Monday, March 14, 2016

Custodial dad, step charged with murdering 7-year-old son; mom had "limited rights" (Korea)

Dad is identified only as WON-YOUNG. This article actually acknowledges that this boy had a mother who was denied contact. But it is light on the details as to who in authority allowed this father to have custody, and refuses to link the problem of abusive fathers getting custody with crimes like this one.

Father, stepmother tried to cover up brutal abuse of 7-year-old

Published : 2016-03-13 15:34
Updated : 2016-03-13 17:33

The body of a 7-year-old boy, which police were searching for since last week, was discovered buried at a mountain in Cheongbuk, Gyeonggi Province, on Saturday.

He was allegedly killed from months of abuse and confinement by his father and stepmother.

The father and stepmother of Shin Won-young reportedly confessed to police on Friday that they had hid the body of the boy for 10 days before burying him in the mountain on Feb. 12.

The 38-year-old stepmother identified as Kim reportedly confessed to locking Won-young up in a bathroom since November last year, feeding him only once a day and repeatedly abusing him such as by pouring icy water or chlorine bleach on him.

The preliminary autopsy by the National Forensic Service on Saturday showed the boy had suffered from starvation, multiple hypodermal bleeding and hypothermia, among other things.

Won-young’s death is the fourth high-profile case of brutal child abuse discovered this year. Search for the boy was initiated as part of the intensified nationwide survey on children who have not been admitted to school in time or have been absent for a long time.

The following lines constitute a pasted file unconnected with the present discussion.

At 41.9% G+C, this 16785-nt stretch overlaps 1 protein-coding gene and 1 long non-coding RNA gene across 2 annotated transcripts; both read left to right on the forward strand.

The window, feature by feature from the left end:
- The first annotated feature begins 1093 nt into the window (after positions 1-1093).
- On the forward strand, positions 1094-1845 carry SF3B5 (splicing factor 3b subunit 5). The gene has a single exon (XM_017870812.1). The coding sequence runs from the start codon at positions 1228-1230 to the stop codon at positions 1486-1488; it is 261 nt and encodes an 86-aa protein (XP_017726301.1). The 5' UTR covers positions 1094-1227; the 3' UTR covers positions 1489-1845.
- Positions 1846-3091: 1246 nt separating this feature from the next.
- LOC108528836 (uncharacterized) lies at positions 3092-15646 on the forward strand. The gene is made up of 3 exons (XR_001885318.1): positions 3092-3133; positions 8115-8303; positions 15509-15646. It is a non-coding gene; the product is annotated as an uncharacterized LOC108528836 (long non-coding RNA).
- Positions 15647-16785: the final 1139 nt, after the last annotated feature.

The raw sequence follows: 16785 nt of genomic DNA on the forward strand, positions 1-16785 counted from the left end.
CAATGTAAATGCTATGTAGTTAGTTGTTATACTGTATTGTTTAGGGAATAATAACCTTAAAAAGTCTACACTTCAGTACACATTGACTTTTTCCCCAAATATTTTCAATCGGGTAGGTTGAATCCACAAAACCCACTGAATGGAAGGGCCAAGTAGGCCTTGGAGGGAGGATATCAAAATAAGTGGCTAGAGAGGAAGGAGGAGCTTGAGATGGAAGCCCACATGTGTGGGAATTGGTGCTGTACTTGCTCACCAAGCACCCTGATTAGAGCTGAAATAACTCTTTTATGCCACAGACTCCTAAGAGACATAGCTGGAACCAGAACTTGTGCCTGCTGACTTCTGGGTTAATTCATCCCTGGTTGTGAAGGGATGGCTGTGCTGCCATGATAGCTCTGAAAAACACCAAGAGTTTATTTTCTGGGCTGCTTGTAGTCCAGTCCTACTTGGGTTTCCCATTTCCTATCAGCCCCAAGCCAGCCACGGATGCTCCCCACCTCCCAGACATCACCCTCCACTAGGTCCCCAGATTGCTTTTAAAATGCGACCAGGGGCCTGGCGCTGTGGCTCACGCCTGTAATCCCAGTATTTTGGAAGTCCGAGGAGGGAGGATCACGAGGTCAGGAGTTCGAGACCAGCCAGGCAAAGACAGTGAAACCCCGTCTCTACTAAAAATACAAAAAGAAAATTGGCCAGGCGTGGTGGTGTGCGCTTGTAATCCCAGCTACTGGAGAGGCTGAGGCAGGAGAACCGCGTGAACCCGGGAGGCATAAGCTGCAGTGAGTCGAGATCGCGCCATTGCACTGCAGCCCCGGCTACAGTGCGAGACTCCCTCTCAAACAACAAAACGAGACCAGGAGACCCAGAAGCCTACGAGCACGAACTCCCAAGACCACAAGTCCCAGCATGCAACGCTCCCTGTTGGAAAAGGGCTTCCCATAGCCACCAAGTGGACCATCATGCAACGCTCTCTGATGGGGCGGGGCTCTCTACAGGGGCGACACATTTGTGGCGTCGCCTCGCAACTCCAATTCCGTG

Won-young’s biological father, identified only by his surname, admitted to finding Won-young dead on Feb. 2, a day after he allegedly suffered another round of beating by his stepmother.

The couple testified that they had wrapped the body of the boy and kept him hidden at their veranda at home before moving and burying the body some 5-meters away from the gravesite of the man’s father.

The couple had given mixed testimonies of their whereabouts. Credit card records had placed them near the mountain, before they confessed.

The police excavated the body of the boy early Saturday morning.

The police are planning to charge both with murder. They said Shin had admitted to having known about the abuse by his new wife but that he had been afraid of facing punishment.

The couple had also allegedly attempted to cover up their crime by sending each other text messages after Won-young’s death.

One of the messages sent by Shin to Kim read, “Won-young is doing ok right?,” to which Kim responded, “He ate well and even brushed his teeth.” The messages were exchanged on Feb. 3, the day after Won-young’s body was found in the bathroom.

Since being arrested earlier last week, they have also given mixed testimonies including how they left Won-young on a street, resulting in hundreds of members of the police force and various equipment, such as drones, being mobilized in search of the missing child.

The funeral of Won-young was carried out on Sunday and it was reportedly attended by his birthmother, who had divorced Shin some three years ago with limited visitation rights to her son. The mother had reportedly lost contact with Won-young and his sister, who has also been living with the father and the stepmother since August, 2014.

Controversy persists over the legal and systematic loopholes in protecting children from abuse, especially from their parents, as such acts by them are considered easier to hide.

Reports said that while there was evidence since 2013, such as pictures of Won-young’s beaten-up legs taken by a child protection agency, neither his father nor his stepmother had been questioned by the police. At the time, there were no regulations that required police to accompany counselors in suspected cases of child abuse.

The officials attempted to move Won-young to a child protection facility in 2014 but this was refused by his father. There were no legal grounds to force the separation.

Special laws were enacted in 2014, bestowing greater authority to the police and counselors at child protection organizations to investigate child abuses cases. Additional revisions to relevant laws have been made this year to better protect children but experts have pointed to a need for more fundamental changes, such as in the areas of social perception toward abuse by parents and chronic insufficiencies in budget and the workforce at child protection agencies. (